Orwell’s Southwold (II)

Having introduced us to the East Anglian town of Southwold, home of the Blair family, Ann Kronbergs continues her description of its place in the life of Eric Blair, yet to become George Orwell.


 

George Orwell in Southwold continued: Part 2

1927-1934

The importance of Southwold people and places in Eric Blair’s early writing life should not be underestimated. In late 1929 his return from Paris to his elderly parents’ home at No 3 Queen Street gave cause for further paternal anxiety; it was disappointing for Eric’s father Richard to learn that his son’s writing to date had earned him a mere £20, whereas the profits from his sister Avril’s Copper Kettle Tea Room next door had enabled her to buy a car! Getting words down on the page was Eric’s main solution to domestic tension in the five years that followed. With material gathered over the past eighteen months for A Scullion’s Diary, he worked on the manuscript that eventually became Down and Out in Paris and London. Additionally, he generated book reviews, journalistic pieces and two novels.

Whilst he may have loathed the petty snobbery of Southwold, Eric found it was a fertile ground for several friendships. One of these was with Brenda Salkeld, gym mistress at St Felix School and daughter of a vicar in Bedford. In 1930 Eric proposed marriage to her, but was rejected. Brenda was the source for the character of Dorothy Hare in A Clergyman’s Daughter, in which Dorothy was put off by the aggressive physical advances of Mr Warburton. The town of “Knype Hill” is a fictionalised Southwold, where small-minded provincialism is the target for satirical attack. Nevertheless, Eric maintained a correspondence with Brenda and continued to see her from time to time up to the end of his life.

Two old friends also became important at this time: Dennis Collings, son of the family doctor, and Eleanor Jaques, the girl from Stradbroke Road. Dennis was two years younger than Eric and while Eric had been in Burma, Dennis had spent time in Mozambique working on a sisal farm before going up to Cambridge to study archaeology and anthropology. In later years he remembered how Eric followed a regular daily routine: breakfast followed by writing at a table in a small back room until midday. Then he would go out for a pint followed by lunch, after which he roamed the countryside with his friends or on his own. Dennis particularly remembered these long walks in the coastal area and the talk they shared, not about politics but about the natural world around them. Nevertheless Dennis and other Southwold inhabitants knew about Eric’s tramping expeditions at this time; working on the manuscript for A Scullion’s Diary he dressed in tramp’s clothing and visited the casual ward in nearby Blythburgh. Dennis took the view that:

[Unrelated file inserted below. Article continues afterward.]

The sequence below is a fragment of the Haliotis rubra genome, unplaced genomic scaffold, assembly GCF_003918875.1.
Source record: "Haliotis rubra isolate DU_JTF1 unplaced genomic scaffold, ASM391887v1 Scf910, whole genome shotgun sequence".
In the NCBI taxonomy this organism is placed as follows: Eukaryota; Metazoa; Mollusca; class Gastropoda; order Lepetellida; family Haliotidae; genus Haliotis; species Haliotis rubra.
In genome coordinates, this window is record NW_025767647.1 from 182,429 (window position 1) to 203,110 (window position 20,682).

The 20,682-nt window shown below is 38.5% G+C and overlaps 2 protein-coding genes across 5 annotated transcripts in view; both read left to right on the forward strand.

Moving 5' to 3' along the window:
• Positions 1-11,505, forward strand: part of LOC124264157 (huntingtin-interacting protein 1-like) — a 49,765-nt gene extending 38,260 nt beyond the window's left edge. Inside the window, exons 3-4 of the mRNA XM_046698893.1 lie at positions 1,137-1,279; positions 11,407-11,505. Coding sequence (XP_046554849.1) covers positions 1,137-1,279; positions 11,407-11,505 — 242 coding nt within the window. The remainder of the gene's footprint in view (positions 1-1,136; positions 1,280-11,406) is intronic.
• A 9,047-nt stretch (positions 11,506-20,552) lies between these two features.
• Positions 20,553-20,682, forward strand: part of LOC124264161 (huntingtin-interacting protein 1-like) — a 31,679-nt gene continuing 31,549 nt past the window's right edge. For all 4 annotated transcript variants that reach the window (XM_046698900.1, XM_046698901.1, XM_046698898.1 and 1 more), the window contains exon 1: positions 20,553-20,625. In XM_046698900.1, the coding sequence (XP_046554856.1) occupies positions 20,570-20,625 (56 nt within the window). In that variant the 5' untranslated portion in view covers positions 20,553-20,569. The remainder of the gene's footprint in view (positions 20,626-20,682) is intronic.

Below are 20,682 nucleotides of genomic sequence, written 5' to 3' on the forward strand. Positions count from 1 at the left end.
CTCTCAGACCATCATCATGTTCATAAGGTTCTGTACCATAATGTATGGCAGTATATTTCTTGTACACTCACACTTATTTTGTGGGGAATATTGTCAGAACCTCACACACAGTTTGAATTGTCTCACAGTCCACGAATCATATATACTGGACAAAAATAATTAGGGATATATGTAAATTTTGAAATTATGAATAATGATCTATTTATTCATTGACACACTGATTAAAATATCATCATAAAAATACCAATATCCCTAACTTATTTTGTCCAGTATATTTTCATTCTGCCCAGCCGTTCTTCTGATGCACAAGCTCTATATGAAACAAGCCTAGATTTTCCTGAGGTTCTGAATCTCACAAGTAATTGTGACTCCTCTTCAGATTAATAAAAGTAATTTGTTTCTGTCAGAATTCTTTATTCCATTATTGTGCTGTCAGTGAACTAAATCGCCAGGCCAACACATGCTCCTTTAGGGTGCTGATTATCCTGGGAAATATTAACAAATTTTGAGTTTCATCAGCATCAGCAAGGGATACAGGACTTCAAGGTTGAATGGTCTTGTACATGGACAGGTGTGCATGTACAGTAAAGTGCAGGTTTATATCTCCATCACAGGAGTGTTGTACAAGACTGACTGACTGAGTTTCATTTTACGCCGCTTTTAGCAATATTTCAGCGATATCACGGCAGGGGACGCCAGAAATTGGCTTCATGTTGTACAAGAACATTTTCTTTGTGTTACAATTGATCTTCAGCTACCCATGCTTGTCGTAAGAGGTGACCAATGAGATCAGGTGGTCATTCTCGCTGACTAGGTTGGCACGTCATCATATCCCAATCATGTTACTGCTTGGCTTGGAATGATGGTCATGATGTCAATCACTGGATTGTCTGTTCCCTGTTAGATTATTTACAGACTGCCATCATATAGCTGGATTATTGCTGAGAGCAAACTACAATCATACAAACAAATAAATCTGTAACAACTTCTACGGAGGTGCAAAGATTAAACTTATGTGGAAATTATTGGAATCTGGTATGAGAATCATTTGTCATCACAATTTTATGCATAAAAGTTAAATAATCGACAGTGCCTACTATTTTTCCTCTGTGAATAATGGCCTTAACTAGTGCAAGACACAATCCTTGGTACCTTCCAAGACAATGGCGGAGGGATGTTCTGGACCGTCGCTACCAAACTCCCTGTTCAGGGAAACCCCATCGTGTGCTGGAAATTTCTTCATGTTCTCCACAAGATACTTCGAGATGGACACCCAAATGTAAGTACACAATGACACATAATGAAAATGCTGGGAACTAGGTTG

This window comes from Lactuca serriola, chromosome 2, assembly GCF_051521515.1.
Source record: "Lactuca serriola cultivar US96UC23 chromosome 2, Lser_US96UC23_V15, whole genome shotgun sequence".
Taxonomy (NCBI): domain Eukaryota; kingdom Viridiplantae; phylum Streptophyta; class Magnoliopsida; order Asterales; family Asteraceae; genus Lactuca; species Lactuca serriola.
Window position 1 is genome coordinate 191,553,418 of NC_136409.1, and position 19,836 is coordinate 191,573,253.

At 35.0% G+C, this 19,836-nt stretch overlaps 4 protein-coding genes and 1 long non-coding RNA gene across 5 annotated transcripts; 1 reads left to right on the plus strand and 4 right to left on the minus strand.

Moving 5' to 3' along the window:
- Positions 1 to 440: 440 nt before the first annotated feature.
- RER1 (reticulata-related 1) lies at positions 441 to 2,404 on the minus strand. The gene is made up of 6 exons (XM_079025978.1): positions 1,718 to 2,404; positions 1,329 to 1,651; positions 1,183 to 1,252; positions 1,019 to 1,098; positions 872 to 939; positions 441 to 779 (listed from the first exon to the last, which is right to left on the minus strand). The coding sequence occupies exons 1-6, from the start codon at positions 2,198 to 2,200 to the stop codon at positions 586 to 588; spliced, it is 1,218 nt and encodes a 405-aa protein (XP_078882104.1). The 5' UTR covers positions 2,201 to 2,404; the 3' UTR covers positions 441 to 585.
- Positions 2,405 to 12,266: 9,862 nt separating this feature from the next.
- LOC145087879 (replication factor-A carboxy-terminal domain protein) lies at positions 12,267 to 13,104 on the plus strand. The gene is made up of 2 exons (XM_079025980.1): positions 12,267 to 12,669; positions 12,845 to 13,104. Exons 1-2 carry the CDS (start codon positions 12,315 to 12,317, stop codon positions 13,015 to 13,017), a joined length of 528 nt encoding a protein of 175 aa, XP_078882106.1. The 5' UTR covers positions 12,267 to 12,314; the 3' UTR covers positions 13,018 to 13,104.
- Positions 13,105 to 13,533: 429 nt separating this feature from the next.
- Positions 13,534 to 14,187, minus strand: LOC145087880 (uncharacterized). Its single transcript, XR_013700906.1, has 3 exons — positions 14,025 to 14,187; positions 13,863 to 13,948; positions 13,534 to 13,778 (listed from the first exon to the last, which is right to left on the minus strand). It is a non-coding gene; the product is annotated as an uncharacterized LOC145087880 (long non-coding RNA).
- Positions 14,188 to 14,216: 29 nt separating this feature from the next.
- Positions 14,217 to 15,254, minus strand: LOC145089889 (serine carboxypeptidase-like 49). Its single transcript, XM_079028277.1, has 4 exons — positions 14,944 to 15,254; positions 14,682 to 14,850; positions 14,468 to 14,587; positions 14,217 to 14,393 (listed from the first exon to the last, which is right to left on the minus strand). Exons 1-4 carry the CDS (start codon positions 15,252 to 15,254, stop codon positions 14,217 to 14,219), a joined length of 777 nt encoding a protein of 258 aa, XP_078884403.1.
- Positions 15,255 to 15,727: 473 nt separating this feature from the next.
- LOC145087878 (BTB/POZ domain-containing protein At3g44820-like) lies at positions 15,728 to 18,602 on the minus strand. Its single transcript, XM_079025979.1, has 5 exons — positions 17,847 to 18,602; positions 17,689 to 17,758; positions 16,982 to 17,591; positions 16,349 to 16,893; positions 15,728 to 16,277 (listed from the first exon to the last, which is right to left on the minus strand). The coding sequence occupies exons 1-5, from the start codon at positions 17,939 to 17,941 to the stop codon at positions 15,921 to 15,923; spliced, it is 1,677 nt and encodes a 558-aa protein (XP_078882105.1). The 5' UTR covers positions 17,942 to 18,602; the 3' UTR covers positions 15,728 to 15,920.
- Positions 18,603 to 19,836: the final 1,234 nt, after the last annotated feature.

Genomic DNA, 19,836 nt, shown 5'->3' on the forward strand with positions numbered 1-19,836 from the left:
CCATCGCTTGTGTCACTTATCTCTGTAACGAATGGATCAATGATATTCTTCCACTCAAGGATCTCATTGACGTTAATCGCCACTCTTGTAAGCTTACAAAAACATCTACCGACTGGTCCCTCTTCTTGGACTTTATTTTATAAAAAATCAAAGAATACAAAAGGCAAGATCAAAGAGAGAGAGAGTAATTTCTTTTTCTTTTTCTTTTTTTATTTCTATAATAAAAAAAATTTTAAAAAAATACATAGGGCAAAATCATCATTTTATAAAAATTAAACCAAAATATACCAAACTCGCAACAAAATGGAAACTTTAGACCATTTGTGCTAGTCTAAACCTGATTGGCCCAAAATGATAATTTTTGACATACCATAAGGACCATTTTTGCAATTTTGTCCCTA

His tramping was like his hop-picking, it was an anthropological experience he wanted to go through, in the end leading to something that could be written about…I think he was trying to atone for something.”

Southwold Beach

The beach at Southwold as it appears today

A few photographs taken on Southwold beach in 1932 show Eric Blair dressed, even in the height of summer, in a suit made by the local tailor Jack Denny. He cuts the figure of a young, upper-class gentleman who is a far cry from the down-and-outs he reported on in his writing at this time. In one picture he is shown in a group of three, holding on to his mother’s dachshund while Dennis Collings is stretched out between him and Eleanor Jaques who is laughing. DJ Taylor has written about the “curious Jules et Jim style relationship” that existed between the three of them. Letters exchanged between Eleanor and Eric show the unfolding of the intimacy between them and, afterwards, his longing for it to continue. Writing to her in July 1933, he says: “…try and keep some days free for me, & it would be so nice if we could go & bathe & make our tea like we used to do last year along the W’wick shore. Let me know.” The result was another romantic disappointment for Eric: Eleanor must have decided that Dennis would make a better husband for her, since she married Dennis early in 1934 and they left immediately for Singapore where Dennis had been appointed to the role of curator of the Raffles Museum.

 

Ann Kronbergs

Uploaded 20 November 2017


Continued in Part Three


 

Advertisements

Leave a Reply

Fill in your details below or click an icon to log in:

WordPress.com Logo

You are commenting using your WordPress.com account. Log Out /  Change )

Google+ photo

You are commenting using your Google+ account. Log Out /  Change )

Twitter picture

You are commenting using your Twitter account. Log Out /  Change )

Facebook photo

You are commenting using your Facebook account. Log Out /  Change )

w

Connecting to %s